Community cooks up support for Elliot

Ill baby fundraiser going 'like hot cakes'

BRIDGET RAILTON
Last updated 05:00 11/09/2013
Elliott Gulliver
BRIDGET RAILTON/Fairfax NZ

ACTION STATIONS: Gore baby Elliott Gulliver, left, and buddy Ruby Tremaine are firm friends after Ruby's Mum Vanessa helped fundraise for Elliott by making a cookbook.

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A cookbook designed to raise money for a critically ill Gore baby has proved a recipe for success after the first two print runs sold out.

Elliott's Cookbook - the brainchild of a group of parents who made up biliary atresia sufferer Elliott Gulliver's antenatal group - has been selling fast, according to group member Vanessa Bennett.

"The first 500 copies went like hot cakes and we've almost run out of a further 300.

"I'd say we're looking at ordering another 200 to make it an even 1000 copies," she said.

That translates to about $9000 to go towards the ongoing care of 15-month-old Elliott Gulliver, who was diagnosed with the life-threatening liver disease biliary atresia when she was just 5 weeks old.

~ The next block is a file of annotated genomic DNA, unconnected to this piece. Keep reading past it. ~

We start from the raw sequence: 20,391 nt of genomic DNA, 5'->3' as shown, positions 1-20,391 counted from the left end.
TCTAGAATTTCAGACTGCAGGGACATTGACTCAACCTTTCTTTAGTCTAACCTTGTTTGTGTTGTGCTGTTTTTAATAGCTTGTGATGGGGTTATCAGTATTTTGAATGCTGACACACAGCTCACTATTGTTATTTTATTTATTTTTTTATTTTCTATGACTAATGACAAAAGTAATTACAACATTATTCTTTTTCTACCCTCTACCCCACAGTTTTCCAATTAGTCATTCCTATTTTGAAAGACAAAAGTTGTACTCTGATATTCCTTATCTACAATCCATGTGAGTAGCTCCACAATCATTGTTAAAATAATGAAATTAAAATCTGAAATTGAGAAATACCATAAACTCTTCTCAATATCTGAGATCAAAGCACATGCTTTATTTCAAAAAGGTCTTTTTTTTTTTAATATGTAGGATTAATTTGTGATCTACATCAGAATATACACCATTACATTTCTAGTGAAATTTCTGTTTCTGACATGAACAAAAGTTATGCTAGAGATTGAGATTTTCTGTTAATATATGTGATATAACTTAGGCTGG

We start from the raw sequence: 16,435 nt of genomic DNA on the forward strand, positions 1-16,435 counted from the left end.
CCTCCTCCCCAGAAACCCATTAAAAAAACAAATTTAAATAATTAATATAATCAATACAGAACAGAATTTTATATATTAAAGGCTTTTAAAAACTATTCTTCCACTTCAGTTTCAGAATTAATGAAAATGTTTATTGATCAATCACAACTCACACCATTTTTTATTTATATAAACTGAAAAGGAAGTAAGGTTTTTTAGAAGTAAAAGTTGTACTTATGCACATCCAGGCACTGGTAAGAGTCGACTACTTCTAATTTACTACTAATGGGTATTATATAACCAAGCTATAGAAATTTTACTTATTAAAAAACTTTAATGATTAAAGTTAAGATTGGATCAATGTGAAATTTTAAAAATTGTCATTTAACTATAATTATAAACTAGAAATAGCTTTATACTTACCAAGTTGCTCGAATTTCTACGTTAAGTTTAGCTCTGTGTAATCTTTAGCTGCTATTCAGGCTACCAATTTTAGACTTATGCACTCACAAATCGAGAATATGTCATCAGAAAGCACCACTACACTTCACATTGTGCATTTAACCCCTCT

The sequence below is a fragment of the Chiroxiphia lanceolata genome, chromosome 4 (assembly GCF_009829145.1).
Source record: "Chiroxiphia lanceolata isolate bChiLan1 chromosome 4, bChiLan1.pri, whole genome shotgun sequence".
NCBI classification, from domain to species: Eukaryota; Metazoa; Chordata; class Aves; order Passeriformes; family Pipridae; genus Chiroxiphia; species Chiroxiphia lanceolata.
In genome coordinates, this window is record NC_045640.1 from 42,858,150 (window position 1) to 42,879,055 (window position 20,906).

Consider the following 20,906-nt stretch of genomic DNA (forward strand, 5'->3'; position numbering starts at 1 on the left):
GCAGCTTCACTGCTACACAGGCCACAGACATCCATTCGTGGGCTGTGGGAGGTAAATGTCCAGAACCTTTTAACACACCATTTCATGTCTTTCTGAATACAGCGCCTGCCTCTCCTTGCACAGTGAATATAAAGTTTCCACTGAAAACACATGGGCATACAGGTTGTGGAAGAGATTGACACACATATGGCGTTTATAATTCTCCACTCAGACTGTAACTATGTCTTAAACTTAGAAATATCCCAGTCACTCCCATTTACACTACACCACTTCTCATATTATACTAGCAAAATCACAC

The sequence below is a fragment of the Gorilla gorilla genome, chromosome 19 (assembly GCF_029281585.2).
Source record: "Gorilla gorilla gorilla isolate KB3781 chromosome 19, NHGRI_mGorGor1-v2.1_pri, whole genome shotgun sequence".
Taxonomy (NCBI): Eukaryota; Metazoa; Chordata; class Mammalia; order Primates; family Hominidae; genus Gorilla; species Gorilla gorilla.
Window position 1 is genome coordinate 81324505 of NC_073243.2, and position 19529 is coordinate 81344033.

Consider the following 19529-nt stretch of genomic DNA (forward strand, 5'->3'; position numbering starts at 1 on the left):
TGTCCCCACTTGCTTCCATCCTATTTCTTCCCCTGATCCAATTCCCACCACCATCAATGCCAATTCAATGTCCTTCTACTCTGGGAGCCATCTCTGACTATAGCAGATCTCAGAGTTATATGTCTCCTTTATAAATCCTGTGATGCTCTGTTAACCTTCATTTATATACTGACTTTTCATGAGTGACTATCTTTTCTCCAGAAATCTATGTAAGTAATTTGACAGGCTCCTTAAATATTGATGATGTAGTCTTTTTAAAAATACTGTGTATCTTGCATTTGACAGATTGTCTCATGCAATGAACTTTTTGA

Dad Fraser Gulliver said the support from the antenatal class had been both overwhelming and humbling.

"It's way bigger than anything we could have ever expected.

"If people had not have fundraised and thought of us, I don't know how we would have coped.

"When something like this happens, you're not really thinking of the financials."

It was now six months since Elliott received the life-saving liver transplant and she was still under observation, he said.

Her liver wasn't working at its maximum potential and some blood tests were coming back askew, he said.

Elliott is currently in Auckland so medics can figure out what is happening with her liver.

But the setbacks had not stopped her from reaching "normal" baby milestones, he said.

"She's good. She's walking, not quite talking. All the normal milestones seem to be coming along.

"Because she sat in a cot for so many months we always wondered, you know, will she walk? When will she?"

Seeing his daughter have the chance to grow and play was an incredible feeling, he said.

"You can't quantify it. We don't wrap her in cotton wool.

"If it's not going to hurt her, we let her do it. It's all about letting her grow and explore the way babies do."

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